“We place great emphasis on developing patient-centred care. We have worked with other cancer specialists to co-ordinate appointments for regional patients including the Genesiscare-operated Radiotherapy service, the chemotherapy service and specialist doctors. “With population growth in the South West almost double that of the nation, chemotherapy treatments are expected to increase by 2,000 each year over the next five years and BreastScreen expects to screen 5,000 women each year.” St John of God Health Care acknowledges the in-part funding provided by the Commonwealth Government’s Health and Hospitals Fund to develop the Comprehensive Cancer Centre. Pictured (left): Federal Health Minister Tanya Plibersek opens new Comprehensive Cancer Centre in Bunbury. Pictured (right): New treatment facilities and equipment in Bunbury’s new Comprehensive Cancer Centre.

3 .


New minimally invasive breast surgery Perth Plastic Surgeon Mr Mark Lee hopes to make the decision to have a preventative double mastectomy less confronting for women with a new minimally-invasive breast reconstruction technique being pioneered at St John of God Subiaco Hospital.

New palliative care approach at Berwick Building on its reputation for compassionate care and to meet the demands for increased health services in a region where the population is growing, St John of God Berwick Hospital has established a new palliative care service.

Circle of Security Burwood allied health worker Mary Morgan will share her experience of delivering the unique Circle of Security parenting program in Italy later this year when she presents at the International Attachment Conference. St John of God Burwood Hospital offers the program to parents in St Ben’s Mother and Baby Unit and also welcomes participants from the wider-community. Mary said she was thrilled to be sharing the impressions of the many parents of infants and young children who had carefully considered the support the nine week program had offered them as they strive to be “good enough” parents in supporting their children to be emotionally secure. She said research suggests that children who are secure do better in life socially, emotionally and cognitively. 4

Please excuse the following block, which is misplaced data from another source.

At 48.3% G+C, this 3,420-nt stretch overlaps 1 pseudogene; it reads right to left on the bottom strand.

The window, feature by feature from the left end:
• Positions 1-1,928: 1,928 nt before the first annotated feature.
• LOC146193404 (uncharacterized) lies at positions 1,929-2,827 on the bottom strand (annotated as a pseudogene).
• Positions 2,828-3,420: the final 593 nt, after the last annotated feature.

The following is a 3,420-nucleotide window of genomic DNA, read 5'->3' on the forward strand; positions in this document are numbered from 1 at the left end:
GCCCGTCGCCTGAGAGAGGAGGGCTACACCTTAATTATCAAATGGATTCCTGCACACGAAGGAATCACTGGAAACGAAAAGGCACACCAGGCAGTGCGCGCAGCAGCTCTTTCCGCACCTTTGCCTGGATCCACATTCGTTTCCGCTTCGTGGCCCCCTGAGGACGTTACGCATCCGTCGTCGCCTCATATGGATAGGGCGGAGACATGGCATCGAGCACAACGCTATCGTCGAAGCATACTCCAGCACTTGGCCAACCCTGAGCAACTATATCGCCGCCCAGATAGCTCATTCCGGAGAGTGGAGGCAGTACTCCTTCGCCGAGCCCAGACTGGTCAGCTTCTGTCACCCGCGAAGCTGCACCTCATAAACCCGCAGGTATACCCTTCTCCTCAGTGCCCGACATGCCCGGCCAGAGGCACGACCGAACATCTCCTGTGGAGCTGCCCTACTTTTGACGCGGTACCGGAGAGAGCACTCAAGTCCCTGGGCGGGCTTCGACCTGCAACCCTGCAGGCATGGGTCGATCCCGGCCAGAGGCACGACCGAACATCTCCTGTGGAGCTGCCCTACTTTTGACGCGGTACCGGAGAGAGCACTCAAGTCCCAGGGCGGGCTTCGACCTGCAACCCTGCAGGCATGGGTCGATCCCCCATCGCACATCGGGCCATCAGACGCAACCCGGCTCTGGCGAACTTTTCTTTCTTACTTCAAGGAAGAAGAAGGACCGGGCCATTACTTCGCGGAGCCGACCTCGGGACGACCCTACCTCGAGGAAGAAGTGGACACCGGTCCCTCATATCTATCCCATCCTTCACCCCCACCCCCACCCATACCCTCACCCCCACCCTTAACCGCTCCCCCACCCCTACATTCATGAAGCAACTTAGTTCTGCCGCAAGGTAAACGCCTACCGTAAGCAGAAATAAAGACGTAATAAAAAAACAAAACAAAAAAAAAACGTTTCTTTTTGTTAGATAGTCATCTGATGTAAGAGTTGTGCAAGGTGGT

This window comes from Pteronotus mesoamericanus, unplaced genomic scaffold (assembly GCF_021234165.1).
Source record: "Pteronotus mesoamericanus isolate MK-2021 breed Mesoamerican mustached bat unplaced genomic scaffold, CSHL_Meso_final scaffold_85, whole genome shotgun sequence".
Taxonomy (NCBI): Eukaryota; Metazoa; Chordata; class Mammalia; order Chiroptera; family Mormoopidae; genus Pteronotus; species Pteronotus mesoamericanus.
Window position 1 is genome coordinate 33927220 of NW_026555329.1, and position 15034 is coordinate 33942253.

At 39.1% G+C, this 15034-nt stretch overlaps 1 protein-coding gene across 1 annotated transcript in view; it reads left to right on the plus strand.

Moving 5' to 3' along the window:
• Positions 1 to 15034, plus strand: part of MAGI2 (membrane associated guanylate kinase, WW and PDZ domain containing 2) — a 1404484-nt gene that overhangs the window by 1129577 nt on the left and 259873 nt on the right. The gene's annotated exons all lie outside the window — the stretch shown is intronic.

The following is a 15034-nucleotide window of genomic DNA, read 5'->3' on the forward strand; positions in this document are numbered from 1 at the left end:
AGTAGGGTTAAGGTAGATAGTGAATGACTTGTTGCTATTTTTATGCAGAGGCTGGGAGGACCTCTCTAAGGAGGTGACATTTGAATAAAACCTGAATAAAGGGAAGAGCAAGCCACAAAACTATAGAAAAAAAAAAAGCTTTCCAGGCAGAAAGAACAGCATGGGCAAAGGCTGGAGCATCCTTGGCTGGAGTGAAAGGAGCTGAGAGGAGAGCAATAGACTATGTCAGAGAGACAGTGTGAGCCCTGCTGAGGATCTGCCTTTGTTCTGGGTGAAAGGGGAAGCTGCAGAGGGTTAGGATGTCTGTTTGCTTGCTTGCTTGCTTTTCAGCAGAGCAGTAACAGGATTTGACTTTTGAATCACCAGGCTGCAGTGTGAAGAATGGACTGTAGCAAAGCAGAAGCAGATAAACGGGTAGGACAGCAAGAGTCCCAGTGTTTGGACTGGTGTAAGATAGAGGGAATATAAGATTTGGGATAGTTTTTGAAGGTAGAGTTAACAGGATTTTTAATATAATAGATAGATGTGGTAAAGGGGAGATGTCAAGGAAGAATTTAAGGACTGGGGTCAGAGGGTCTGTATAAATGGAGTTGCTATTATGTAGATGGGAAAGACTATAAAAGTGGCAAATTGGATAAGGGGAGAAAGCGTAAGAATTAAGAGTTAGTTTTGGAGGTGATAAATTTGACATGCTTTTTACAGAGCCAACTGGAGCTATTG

“The primary caregivers who participate in the Circle of Security program gain value from support and encouragement to explore internal obstacles that may be holding them back from sensitive caregiving,” Mary explained. “The key learning is that their job is to create a safe base from which the child can go out into the world and explore, secure in the knowledge that they have a safe haven to which they can return.” The program also asks caregivers to reflect on their own experience as a child. “Where your parent struggled is where you are likely to repeat the struggle without support,” Mary said. “We don’t lay blame but recognise that we can learn new ways.” In the three years since the program commenced, qualitative data has been gathered from focus groups.

Caregivers will provide additional support and attention to patients and their families as life-limiting illnesses progress, in conjunction with their medical treatment. “We have received extremely positive feedback. When they come back they haven’t forgotten the model – they don’t forget that as a caregiver the goal is to remain bigger, stronger, wiser and kind and that their children require emotional connection, often previously interpreted as wanting attention,” Mary said. The next step is to undertake quantitative research at Burwood to provide further proof of the parenting program’s value to parents and ultimately the impact it has on child development. The Circle of Security program is also offered at some St John of God hospitals and Raphael Centres. Pictured: Primary caregivers participate in the Circle of Security program at Burwood.